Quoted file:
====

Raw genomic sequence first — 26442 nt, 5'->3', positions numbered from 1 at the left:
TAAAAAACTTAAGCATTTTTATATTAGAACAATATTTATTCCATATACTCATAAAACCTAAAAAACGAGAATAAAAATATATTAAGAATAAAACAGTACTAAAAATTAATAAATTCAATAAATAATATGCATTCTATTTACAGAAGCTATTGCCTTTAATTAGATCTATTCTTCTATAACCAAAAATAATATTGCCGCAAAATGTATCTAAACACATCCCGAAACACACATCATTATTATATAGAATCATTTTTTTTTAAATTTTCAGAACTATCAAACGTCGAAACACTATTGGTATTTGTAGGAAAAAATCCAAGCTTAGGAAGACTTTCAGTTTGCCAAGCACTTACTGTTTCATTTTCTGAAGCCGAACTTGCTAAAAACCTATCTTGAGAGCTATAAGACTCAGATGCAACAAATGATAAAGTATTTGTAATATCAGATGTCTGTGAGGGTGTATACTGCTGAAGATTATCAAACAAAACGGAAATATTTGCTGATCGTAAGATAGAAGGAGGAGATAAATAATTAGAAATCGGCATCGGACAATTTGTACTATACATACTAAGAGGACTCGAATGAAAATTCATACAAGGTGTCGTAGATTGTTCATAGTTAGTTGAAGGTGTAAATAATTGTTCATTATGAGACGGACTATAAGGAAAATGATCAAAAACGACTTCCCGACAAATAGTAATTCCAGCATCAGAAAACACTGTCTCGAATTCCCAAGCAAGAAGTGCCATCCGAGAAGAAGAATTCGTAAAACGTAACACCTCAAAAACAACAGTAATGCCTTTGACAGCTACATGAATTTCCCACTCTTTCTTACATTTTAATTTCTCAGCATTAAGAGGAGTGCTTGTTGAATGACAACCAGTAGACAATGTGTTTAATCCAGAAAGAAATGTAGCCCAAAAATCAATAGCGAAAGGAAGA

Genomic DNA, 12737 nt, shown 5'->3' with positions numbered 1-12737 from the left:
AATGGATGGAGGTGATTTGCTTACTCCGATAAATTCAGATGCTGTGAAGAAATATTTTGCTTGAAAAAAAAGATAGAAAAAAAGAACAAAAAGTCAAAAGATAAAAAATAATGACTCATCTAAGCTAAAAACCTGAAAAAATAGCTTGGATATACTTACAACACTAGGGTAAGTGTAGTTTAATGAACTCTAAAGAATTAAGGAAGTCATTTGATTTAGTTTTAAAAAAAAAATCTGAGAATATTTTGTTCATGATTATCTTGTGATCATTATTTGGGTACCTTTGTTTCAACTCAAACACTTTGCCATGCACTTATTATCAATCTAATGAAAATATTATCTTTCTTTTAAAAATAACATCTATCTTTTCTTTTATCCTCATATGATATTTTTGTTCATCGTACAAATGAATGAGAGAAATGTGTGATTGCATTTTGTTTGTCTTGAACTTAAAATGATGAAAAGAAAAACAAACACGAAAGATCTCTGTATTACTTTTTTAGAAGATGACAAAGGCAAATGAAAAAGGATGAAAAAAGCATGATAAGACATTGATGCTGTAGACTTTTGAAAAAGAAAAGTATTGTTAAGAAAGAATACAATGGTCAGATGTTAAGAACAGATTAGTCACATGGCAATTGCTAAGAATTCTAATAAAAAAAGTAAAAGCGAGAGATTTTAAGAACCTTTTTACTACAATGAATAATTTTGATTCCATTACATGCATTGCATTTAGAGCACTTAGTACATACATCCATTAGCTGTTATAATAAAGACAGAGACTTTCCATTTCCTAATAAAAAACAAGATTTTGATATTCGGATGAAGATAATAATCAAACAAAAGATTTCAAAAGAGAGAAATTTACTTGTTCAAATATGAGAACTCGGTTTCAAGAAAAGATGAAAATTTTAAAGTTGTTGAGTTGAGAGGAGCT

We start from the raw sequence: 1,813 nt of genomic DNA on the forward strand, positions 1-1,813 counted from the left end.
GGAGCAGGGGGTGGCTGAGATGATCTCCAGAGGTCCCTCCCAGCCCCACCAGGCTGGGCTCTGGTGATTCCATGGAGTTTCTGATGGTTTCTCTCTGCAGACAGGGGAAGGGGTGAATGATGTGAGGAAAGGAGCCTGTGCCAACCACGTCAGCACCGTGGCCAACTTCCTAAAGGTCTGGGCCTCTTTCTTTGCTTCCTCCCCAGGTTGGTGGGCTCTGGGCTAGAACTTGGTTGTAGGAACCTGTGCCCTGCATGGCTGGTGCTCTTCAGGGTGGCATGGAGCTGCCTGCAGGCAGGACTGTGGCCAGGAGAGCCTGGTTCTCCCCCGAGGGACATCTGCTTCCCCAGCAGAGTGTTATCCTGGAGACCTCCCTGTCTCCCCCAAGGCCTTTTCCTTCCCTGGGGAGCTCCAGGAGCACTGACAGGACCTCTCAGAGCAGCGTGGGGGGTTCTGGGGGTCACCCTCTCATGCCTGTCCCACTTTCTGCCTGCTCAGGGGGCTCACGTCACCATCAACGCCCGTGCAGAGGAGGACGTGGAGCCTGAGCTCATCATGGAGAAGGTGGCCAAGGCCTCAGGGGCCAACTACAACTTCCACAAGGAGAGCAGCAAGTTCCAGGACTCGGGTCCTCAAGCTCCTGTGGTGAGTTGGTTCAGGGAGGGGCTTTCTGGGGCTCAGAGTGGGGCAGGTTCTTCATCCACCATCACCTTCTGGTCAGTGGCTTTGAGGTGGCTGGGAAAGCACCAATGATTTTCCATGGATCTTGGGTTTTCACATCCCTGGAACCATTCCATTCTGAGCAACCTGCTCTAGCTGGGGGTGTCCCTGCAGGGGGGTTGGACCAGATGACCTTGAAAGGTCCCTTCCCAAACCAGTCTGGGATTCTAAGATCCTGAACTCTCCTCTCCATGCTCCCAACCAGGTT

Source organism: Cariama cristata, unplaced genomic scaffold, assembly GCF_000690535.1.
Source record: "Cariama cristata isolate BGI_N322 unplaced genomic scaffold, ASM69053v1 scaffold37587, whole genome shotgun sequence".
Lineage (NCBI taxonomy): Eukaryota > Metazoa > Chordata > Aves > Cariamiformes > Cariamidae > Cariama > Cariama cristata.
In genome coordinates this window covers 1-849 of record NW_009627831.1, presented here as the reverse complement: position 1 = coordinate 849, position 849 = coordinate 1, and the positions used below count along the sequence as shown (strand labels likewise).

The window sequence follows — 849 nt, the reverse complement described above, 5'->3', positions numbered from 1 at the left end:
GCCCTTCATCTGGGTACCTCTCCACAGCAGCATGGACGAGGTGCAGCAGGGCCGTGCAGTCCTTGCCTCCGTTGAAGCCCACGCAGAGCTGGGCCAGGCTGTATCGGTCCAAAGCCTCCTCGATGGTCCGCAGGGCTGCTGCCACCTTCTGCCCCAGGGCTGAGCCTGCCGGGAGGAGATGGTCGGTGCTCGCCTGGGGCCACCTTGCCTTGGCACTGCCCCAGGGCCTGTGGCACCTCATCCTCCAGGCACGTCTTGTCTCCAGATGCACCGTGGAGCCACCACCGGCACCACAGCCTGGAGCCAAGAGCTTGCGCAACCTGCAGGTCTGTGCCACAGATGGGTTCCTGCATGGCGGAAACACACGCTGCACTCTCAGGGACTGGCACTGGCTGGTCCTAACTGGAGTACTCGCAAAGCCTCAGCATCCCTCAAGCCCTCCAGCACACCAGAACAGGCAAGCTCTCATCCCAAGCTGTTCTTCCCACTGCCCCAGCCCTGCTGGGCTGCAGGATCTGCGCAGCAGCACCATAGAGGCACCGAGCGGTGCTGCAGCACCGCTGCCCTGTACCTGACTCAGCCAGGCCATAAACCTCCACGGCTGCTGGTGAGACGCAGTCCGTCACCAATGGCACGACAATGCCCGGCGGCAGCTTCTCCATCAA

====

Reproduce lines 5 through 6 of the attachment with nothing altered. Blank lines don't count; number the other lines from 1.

We start from the raw sequence: 1,813 nt of genomic DNA on the forward strand, positions 1-1,813 counted from the left end.
GGAGCAGGGGGTGGCTGAGATGATCTCCAGAGGTCCCTCCCAGCCCCACCAGGCTGGGCTCTGGTGATTCCATGGAGTTTCTGATGGTTTCTCTCTGCAGACAGGGGAAGGGGTGAATGATGTGAGGAAAGGAGCCTGTGCCAACCACGTCAGCACCGTGGCCAACTTCCTAAAGGTCTGGGCCTCTTTCTTTGCTTCCTCCCCAGGTTGGTGGGCTCTGGGCTAGAACTTGGTTGTAGGAACCTGTGCCCTGCATGGCTGGTGCTCTTCAGGGTGGCATGGAGCTGCCTGCAGGCAGGACTGTGGCCAGGAGAGCCTGGTTCTCCCCCGAGGGACATCTGCTTCCCCAGCAGAGTGTTATCCTGGAGACCTCCCTGTCTCCCCCAAGGCCTTTTCCTTCCCTGGGGAGCTCCAGGAGCACTGACAGGACCTCTCAGAGCAGCGTGGGGGGTTCTGGGGGTCACCCTCTCATGCCTGTCCCACTTTCTGCCTGCTCAGGGGGCTCACGTCACCATCAACGCCCGTGCAGAGGAGGACGTGGAGCCTGAGCTCATCATGGAGAAGGTGGCCAAGGCCTCAGGGGCCAACTACAACTTCCACAAGGAGAGCAGCAAGTTCCAGGACTCGGGTCCTCAAGCTCCTGTGGTGAGTTGGTTCAGGGAGGGGCTTTCTGGGGCTCAGAGTGGGGCAGGTTCTTCATCCACCATCACCTTCTGGTCAGTGGCTTTGAGGTGGCTGGGAAAGCACCAATGATTTTCCATGGATCTTGGGTTTTCACATCCCTGGAACCATTCCATTCTGAGCAACCTGCTCTAGCTGGGGGTGTCCCTGCAGGGGGGTTGGACCAGATGACCTTGAAAGGTCCCTTCCCAAACCAGTCTGGGATTCTAAGATCCTGAACTCTCCTCTCCATGCTCCCAACCAGGTT